Ever wondered about all the birds mentioned in the holiday standard, “The Twelve Days of Christmas?" Michigan State University’s Pamela Rasmussen, integrative biologist and coordinator of MSU’s global bird sounds website AVoCet, can help.
Rasmussen, who’s tied for the third-most bird discoveries in the world, reveals the inspiration for each of the Christmas birds:
- The partridge in a pear tree is probably the red-legged partridge, which was introduced to England as a sporting bird just before the song was written. It's still widespread in the U.K. and can even be found in backyards. Here is the song of its close relative, the chukar partridge, from India.
- The turtledoves are European turtledoves, which are native to England and would have been widespread in the 1700s. While they still breed in the U.K., their numbers and range have declined catastrophically in recent decades, partly due to intensive hunting in the Mediterranean during migration and partly due to habitat and resource loss. They are named for the "turr-turr" purring sound they make, not for any special resemblance to turtles.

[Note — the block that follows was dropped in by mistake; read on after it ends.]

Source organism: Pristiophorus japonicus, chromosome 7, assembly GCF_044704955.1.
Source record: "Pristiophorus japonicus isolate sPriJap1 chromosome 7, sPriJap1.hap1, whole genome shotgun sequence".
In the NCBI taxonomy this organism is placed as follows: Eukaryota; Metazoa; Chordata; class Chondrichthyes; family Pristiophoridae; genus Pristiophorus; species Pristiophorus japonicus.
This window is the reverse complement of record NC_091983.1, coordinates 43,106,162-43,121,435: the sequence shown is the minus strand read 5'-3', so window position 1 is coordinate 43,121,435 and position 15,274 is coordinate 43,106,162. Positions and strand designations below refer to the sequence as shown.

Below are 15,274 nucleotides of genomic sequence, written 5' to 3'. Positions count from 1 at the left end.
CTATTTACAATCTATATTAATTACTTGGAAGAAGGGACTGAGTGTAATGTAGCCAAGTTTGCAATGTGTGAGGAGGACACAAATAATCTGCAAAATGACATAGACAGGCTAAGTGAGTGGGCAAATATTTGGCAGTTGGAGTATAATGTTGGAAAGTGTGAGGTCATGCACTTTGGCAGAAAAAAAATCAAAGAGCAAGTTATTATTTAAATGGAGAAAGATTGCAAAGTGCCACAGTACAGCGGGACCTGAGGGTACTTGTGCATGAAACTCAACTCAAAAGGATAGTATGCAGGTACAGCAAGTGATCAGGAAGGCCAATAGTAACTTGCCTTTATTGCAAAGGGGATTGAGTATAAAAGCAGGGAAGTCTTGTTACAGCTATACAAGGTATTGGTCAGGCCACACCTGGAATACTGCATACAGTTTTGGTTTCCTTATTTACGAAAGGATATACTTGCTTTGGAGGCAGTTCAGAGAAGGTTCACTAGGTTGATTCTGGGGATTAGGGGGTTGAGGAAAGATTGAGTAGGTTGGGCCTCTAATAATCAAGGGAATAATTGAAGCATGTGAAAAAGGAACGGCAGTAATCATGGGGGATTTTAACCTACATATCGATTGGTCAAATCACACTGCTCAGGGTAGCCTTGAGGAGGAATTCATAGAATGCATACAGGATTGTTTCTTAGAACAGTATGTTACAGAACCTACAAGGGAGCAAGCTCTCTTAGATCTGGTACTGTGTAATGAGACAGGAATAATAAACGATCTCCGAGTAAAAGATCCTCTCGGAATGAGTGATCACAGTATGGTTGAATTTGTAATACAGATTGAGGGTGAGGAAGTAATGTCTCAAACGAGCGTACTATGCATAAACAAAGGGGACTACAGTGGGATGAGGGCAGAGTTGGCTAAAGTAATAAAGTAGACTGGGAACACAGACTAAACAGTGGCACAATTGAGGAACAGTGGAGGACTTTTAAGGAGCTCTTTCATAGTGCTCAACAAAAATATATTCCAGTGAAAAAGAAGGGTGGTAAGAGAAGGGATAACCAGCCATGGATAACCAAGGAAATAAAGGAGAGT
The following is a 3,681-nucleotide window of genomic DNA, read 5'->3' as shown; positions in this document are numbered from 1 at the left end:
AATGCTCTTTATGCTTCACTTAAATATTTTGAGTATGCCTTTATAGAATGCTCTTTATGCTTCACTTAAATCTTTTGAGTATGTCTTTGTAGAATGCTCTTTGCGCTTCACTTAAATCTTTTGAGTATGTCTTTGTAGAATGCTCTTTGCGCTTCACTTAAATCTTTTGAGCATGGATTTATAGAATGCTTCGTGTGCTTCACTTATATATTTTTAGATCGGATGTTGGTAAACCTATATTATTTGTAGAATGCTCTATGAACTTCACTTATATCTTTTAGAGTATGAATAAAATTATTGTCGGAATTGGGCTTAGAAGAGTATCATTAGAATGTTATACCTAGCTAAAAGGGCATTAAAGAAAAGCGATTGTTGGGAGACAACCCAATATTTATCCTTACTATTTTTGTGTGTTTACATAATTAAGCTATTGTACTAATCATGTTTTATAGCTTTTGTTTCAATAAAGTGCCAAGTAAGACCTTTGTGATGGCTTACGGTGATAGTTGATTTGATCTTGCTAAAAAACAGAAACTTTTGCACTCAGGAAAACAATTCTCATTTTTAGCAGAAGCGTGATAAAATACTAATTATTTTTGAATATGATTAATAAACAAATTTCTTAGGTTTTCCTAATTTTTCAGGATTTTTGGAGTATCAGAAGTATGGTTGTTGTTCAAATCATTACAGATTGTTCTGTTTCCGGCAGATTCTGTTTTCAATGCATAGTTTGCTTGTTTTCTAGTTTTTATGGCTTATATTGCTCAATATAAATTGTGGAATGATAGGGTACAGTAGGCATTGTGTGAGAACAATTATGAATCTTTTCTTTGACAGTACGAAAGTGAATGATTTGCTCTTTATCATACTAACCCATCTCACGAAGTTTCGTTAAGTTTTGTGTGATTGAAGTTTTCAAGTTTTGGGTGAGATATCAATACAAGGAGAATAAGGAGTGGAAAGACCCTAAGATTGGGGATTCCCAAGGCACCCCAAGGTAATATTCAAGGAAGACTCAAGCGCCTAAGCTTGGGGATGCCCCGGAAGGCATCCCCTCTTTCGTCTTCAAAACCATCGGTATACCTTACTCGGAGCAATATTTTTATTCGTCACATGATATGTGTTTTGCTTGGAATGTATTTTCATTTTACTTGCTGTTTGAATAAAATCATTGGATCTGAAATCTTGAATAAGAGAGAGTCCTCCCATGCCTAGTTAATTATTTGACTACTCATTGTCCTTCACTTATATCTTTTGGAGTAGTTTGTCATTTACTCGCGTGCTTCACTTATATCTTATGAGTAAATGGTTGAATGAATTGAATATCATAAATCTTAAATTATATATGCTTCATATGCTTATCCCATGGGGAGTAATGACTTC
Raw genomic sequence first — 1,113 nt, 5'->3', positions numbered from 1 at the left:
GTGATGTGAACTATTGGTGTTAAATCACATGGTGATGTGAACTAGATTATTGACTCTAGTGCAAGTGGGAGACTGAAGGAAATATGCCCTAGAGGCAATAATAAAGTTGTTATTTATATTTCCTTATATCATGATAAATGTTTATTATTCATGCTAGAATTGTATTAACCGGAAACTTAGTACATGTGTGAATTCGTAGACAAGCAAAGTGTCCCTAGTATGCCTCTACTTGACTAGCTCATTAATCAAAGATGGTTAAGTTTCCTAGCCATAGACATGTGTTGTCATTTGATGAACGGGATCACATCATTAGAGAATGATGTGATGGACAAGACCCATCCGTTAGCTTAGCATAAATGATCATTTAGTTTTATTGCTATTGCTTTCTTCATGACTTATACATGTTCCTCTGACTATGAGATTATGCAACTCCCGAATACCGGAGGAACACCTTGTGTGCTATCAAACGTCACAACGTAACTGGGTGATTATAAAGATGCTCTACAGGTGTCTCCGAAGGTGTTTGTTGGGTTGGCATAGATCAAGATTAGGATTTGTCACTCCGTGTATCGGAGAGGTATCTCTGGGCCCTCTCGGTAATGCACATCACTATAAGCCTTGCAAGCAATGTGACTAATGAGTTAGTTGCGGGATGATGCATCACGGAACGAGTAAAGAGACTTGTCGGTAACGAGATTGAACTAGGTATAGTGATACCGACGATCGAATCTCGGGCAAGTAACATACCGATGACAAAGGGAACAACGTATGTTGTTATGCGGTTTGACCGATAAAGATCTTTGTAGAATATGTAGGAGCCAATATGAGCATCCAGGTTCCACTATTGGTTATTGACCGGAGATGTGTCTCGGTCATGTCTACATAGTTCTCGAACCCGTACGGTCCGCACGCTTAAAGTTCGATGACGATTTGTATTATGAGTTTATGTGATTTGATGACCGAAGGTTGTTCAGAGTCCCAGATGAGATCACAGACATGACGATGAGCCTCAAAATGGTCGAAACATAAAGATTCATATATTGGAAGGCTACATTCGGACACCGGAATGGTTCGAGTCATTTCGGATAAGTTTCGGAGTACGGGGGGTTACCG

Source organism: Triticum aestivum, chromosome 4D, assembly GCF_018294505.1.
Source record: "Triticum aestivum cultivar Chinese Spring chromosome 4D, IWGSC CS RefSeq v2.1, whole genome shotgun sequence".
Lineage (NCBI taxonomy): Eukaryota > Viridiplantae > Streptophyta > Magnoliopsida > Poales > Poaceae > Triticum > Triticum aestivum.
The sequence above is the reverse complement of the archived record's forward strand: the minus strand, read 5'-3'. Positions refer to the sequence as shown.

- The French hen is a chicken, a domestic variant of the red junglefowl, a species originating in South Asia and now the most abundant bird in the world (albeit mostly in cages). It is thought that French hen refers to a foreign type of chicken, not a distinct breed. One of many places where the chicken has reverted to a semi-wild state is Bermuda.
- The calling birds are of unknown species, but one version of the song has them as "colly birds." Colly means black, so they may be the Eurasian blackbird.
- The geese a-laying are greylag geese, which are still widespread in England, and the progenitor of most breeds of domestic geese. The birds are a common sight on ponds and marshes and have a distinctive hoarse honking.
- The swans a-swimming are mute swans, a species kept in Britain at the time in semi-domesticity and considered Crown property. This kept them from being hunted to extinction as they were in some other areas. They have now been introduced to the U.S. and are an invasive species in Michigan. Not quite mute, they are however much quieter vocally than other swans.
- As a bonus bird, here’s a mute swan taking flight in Michigan – the loud wing noise serves to advertise and defend their territory, like song does for most other birds.